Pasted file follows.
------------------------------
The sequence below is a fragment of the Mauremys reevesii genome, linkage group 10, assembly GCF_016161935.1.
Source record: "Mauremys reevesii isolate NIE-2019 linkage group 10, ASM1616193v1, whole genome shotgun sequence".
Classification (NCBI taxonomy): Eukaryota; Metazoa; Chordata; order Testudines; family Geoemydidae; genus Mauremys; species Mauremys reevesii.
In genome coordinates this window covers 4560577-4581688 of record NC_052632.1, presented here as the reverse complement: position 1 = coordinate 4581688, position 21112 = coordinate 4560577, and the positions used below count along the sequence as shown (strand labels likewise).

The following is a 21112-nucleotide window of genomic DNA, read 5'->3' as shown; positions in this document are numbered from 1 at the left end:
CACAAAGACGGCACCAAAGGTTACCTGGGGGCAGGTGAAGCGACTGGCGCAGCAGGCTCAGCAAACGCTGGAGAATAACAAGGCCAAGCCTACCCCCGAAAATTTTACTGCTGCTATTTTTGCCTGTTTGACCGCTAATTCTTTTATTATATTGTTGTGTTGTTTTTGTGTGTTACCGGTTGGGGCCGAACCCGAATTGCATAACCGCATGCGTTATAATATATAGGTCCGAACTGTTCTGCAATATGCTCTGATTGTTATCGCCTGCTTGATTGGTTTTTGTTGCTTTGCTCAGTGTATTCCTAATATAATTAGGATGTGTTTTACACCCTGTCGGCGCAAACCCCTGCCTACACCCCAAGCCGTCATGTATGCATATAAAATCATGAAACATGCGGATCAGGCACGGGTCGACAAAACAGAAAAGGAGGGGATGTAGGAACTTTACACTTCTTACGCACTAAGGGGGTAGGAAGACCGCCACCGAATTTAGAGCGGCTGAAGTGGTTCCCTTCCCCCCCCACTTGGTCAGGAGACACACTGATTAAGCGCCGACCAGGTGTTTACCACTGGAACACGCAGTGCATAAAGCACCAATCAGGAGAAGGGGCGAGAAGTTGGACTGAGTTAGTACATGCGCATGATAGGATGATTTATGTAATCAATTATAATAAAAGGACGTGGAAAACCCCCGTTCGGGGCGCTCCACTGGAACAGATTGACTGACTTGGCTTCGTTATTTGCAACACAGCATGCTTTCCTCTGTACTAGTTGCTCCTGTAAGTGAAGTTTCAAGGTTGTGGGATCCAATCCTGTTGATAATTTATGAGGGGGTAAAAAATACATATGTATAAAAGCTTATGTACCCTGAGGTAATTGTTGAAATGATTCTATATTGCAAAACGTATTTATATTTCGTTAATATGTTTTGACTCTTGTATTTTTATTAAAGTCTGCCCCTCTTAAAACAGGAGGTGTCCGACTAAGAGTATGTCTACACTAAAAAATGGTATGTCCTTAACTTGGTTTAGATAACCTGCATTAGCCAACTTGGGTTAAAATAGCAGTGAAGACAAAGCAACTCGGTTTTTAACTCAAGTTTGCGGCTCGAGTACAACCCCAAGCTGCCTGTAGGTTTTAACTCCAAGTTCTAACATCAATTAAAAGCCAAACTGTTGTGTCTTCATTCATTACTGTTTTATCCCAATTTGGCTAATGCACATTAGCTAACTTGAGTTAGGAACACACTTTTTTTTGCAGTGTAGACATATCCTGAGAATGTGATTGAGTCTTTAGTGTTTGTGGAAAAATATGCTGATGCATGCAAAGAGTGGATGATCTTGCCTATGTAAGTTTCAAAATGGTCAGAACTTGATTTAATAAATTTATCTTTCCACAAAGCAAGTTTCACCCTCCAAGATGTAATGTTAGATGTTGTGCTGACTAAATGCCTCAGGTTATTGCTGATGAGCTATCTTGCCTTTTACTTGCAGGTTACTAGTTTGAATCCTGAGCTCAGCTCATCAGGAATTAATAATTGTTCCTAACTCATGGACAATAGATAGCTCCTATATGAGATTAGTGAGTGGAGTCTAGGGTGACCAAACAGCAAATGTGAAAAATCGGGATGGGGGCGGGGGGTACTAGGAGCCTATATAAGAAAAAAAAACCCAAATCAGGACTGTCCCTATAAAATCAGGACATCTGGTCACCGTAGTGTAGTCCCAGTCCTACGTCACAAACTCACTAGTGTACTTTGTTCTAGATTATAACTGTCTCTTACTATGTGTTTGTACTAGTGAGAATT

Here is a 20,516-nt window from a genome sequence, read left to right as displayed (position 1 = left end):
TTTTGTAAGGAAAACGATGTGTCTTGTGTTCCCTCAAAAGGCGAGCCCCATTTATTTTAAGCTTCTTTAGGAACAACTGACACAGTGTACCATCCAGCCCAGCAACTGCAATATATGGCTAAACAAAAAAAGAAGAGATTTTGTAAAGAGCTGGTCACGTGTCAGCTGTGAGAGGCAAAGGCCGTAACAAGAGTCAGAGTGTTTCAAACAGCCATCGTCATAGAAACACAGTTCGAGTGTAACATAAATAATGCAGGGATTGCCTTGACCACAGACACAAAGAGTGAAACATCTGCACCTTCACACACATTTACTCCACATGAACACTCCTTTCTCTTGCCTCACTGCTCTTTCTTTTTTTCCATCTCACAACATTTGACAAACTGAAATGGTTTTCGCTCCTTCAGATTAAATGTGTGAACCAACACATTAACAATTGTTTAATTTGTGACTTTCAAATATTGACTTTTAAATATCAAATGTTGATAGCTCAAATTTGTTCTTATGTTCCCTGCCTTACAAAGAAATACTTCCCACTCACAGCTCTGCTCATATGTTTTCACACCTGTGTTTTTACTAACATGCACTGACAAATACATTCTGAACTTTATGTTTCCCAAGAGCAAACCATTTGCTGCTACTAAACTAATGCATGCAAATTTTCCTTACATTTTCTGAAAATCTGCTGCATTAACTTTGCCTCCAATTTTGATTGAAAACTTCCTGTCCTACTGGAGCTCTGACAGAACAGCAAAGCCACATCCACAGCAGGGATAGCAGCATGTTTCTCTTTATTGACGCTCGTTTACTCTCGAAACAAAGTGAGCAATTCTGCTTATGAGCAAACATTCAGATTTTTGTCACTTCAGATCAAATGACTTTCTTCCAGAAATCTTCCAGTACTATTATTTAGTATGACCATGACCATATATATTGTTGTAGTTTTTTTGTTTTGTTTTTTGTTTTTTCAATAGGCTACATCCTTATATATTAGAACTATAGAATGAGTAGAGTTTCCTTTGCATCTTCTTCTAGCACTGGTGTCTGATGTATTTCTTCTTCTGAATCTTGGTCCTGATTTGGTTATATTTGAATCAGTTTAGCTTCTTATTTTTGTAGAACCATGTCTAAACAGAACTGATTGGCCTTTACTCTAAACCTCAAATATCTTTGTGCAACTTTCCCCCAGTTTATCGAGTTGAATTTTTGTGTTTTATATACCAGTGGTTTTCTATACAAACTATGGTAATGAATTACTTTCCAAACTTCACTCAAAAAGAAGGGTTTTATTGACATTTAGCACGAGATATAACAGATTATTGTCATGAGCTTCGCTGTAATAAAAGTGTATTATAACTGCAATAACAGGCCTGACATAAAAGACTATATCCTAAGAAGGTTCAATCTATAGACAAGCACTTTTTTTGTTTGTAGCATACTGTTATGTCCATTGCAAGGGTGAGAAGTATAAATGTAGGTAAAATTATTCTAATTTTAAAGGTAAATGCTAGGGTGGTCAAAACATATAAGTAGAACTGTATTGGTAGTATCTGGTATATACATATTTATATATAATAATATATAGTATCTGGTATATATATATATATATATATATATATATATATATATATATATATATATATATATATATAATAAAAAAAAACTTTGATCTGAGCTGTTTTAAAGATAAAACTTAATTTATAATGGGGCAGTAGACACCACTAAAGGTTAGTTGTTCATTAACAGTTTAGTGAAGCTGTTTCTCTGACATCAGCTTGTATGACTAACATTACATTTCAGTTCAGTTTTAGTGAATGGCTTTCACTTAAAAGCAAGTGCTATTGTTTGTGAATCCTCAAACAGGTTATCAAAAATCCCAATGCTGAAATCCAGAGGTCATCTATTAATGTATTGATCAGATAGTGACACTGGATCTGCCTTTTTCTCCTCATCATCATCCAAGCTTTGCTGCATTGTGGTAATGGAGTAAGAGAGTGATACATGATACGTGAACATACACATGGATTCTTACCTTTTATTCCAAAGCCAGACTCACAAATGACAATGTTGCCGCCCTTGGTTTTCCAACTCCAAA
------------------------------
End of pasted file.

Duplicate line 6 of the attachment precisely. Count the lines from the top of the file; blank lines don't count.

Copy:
CACAAAGACGGCACCAAAGGTTACCTGGGGGCAGGTGAAGCGACTGGCGCAGCAGGCTCAGCAAACGCTGGAGAATAACAAGGCCAAGCCTACCCCCGAAAATTTTACTGCTGCTATTTTTGCCTGTTTGACCGCTAATTCTTTTATTATATTGTTGTGTTGTTTTTGTGTGTTACCGGTTGGGGCCGAACCCGAATTGCATAACCGCATGCGTTATAATATATAGGTCCGAACTGTTCTGCAATATGCTCTGATTGTTATCGCCTGCTTGATTGGTTTTTGTTGCTTTGCTCAGTGTATTCCTAATATAATTAGGATGTGTTTTACACCCTGTCGGCGCAAACCCCTGCCTACACCCCAAGCCGTCATGTATGCATATAAAATCATGAAACATGCGGATCAGGCACGGGTCGACAAAACAGAAAAGGAGGGGATGTAGGAACTTTACACTTCTTACGCACTAAGGGGGTAGGAAGACCGCCACCGAATTTAGAGCGGCTGAAGTGGTTCCCTTCCCCCCCCACTTGGTCAGGAGACACACTGATTAAGCGCCGACCAGGTGTTTACCACTGGAACACGCAGTGCATAAAGCACCAATCAGGAGAAGGGGCGAGAAGTTGGACTGAGTTAGTACATGCGCATGATAGGATGATTTATGTAATCAATTATAATAAAAGGACGTGGAAAACCCCCGTTCGGGGCGCTCCACTGGAACAGATTGACTGACTTGGCTTCGTTATTTGCAACACAGCATGCTTTCCTCTGTACTAGTTGCTCCTGTAAGTGAAGTTTCAAGGTTGTGGGATCCAATCCTGTTGATAATTTATGAGGGGGTAAAAAATACATATGTATAAAAGCTTATGTACCCTGAGGTAATTGTTGAAATGATTCTATATTGCAAAACGTATTTATATTTCGTTAATATGTTTTGACTCTTGTATTTTTATTAAAGTCTGCCCCTCTTAAAACAGGAGGTGTCCGACTAAGAGTATGTCTACACTAAAAAATGGTATGTCCTTAACTTGGTTTAGATAACCTGCATTAGCCAACTTGGGTTAAAATAGCAGTGAAGACAAAGCAACTCGGTTTTTAACTCAAGTTTGCGGCTCGAGTACAACCCCAAGCTGCCTGTAGGTTTTAACTCCAAGTTCTAACATCAATTAAAAGCCAAACTGTTGTGTCTTCATTCATTACTGTTTTATCCCAATTTGGCTAATGCACATTAGCTAACTTGAGTTAGGAACACACTTTTTTTTGCAGTGTAGACATATCCTGAGAATGTGATTGAGTCTTTAGTGTTTGTGGAAAAATATGCTGATGCATGCAAAGAGTGGATGATCTTGCCTATGTAAGTTTCAAAATGGTCAGAACTTGATTTAATAAATTTATCTTTCCACAAAGCAAGTTTCACCCTCCAAGATGTAATGTTAGATGTTGTGCTGACTAAATGCCTCAGGTTATTGCTGATGAGCTATCTTGCCTTTTACTTGCAGGTTACTAGTTTGAATCCTGAGCTCAGCTCATCAGGAATTAATAATTGTTCCTAACTCATGGACAATAGATAGCTCCTATATGAGATTAGTGAGTGGAGTCTAGGGTGACCAAACAGCAAATGTGAAAAATCGGGATGGGGGCGGGGGGTACTAGGAGCCTATATAAGAAAAAAAAACCCAAATCAGGACTGTCCCTATAAAATCAGGACATCTGGTCACCGTAGTGTAGTCCCAGTCCTACGTCACAAACTCACTAGTGTACTTTGTTCTAGATTATAACTGTCTCTTACTATGTGTTTGTACTAGTGAGAATT